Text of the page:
The exhibition Corpus presents an ensemble of works—painting, photography, video and drawing—produced by the artist from the 1960s to the present day. In these works, the body registers, occupies and defines the space and plays a central role. The exhibition has a retrospective dimension, spanning the different phases of the artist’s career, from her earliest pieces dating from the mid-1960s up until her more recent work.

Following her early three-dimensional works, the artist found in photography a means of overcoming the exteriority of painting, and of allowing “being” and “doing” to coexist in the same medium, “as if I were continuing to affirm: my painting is my body, my work is my body”. Beyond the poetic and metaphorical readings that this work can inspire, it can be seen as an attempt at attaining the limits of a medium, whether photography, performance or sculpture.

The body in Almeida’s work becomes both a sculptural form and a space, object and subject, signifier and signified. The artist’s work is a summary, an act that has been carefully staged, and one that is highly poetic. The representations of these actions also show the context in which Almeida positioned herself. Facing the camera, she refuses that her pictures become self-portraits. She represents primarily her body, but it is a universal body.

Dressed in black, Helena Almeida incorporates elements from her studio into her pictures. She takes position in poses that she has carefully choreographed, in order to create complex compositions, which are often organized in series. In 1969, for the first time, Helena Almeida was photographed by her husband, the architect Artur Rosa. The latter would frequently collaborate with her, as the photographer of his wife’s performances, a highly mediatized form of self-representation, which would become a characteristic of her work.

Unlike other contemporary artists who use the self-portrait and self-representation to stage characters through elaborate sets and poses—Cindy Sherman, for example—here the starting point is always the artist’s body. Through photography, Helena Almeida creates a strong relationship between representation (the act of painting or drawing) and presentation (of her own body as a “medium” of that act). “The real physical body of the artist is constantly lost, defaced or obscured behind streaks of paint which sometimes extend it, sometimes cover it, enter or exit (towards or away from) the interior of this body.”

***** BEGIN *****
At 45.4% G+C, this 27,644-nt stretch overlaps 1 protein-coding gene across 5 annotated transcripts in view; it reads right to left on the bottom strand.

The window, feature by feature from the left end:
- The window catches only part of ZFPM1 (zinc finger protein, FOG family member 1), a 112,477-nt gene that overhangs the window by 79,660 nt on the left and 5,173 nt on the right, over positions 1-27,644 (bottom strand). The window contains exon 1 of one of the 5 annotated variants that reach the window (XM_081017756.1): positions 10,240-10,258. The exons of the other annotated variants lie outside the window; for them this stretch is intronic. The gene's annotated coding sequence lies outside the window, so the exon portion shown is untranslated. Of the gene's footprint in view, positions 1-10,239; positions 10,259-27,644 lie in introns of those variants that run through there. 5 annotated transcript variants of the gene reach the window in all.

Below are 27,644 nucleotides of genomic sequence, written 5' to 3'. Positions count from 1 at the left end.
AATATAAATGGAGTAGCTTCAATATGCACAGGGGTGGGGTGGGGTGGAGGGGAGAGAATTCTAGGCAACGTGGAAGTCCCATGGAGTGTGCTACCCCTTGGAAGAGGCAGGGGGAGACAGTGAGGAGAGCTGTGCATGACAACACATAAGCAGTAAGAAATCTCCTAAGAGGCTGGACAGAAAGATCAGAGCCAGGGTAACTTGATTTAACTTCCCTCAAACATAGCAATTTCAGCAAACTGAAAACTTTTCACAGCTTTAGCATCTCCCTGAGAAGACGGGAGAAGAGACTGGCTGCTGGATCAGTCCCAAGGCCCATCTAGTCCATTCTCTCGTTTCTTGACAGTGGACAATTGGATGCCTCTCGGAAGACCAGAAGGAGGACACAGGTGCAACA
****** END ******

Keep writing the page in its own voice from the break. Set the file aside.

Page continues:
Her more recent works can be characterized by the relationship between the artist’s body and space (no longer with drawing or painting), and makes use of photography (recurrent in works composed of series) in order to retrace a performance of the artist within the private space of her studio. Nevertheless, the same question continues to underlie Helena Almeida’s work: how can the body and the movement of the body (always that of the artist) succeed in creating a work of art? The intransigence with which Helena Almeida explores this subject makes her oeuvre, according to Isabel Carlos, «one of the most radically consistent of Portuguese art from the second half of the twentieth century».

Helena Almeida is a Portuguese artist known for her photographic work, in addition to her performances, paintings and drawings. Born in 1934 in Lisbon, where she still lives and works today, Helena Almeida studied painting at the Fine Arts Department of the University of Lisbon in 1955. She regularly exhibited her work from the late-1960s onward. Her father, the sculptor Leopoldo de Almeida, encouraged her to participate in his studio sessions.

Following her marriage to architect Artur Rosa, Helena Almeida received a scholarship and moved to Paris. Her first exhibition took place in 1967. Her earliest three-dimensional work reveals her diverse range of influences and undermined traditional concepts of painting. From 1969 onward, Helena Almeida began to work on the notion of self-representation. According to Almeida, there are no limits between the work and the body of the artist. However, her works are not self-portraits, but instead vacillate between performance, capturing a fixed moment in time, and body art, where her body is the subject of the work.

In the early-1970s, Helena Almeida returned to drawing and three-dimensional works, with the use of horsehair, in order to create the impression of movement within the work. From 1975 onward, she combined three disciplines; photography, painting and drawing, using either horsehair or blue and red paint, or black pigment on her photographs. Exhibitions of her work have been held in various venues and locations hroughout the world: Kettle’s Yard in Cambridge (2009), Fundación Telefónica in Madrid (2008), The Drawing Center in New York (2004), Biennale of Sydney (2004) and the Galician Contemporary Art Centre (CGAC) in Santiago de Compostela (2000). Such visibility on an international scale has contributed to the artist’s renown outside of her native Portugal. Almeida now holds an eminent place on the international art scene. She represented Portugal at the Venice Biennale in both 1982 and 2005.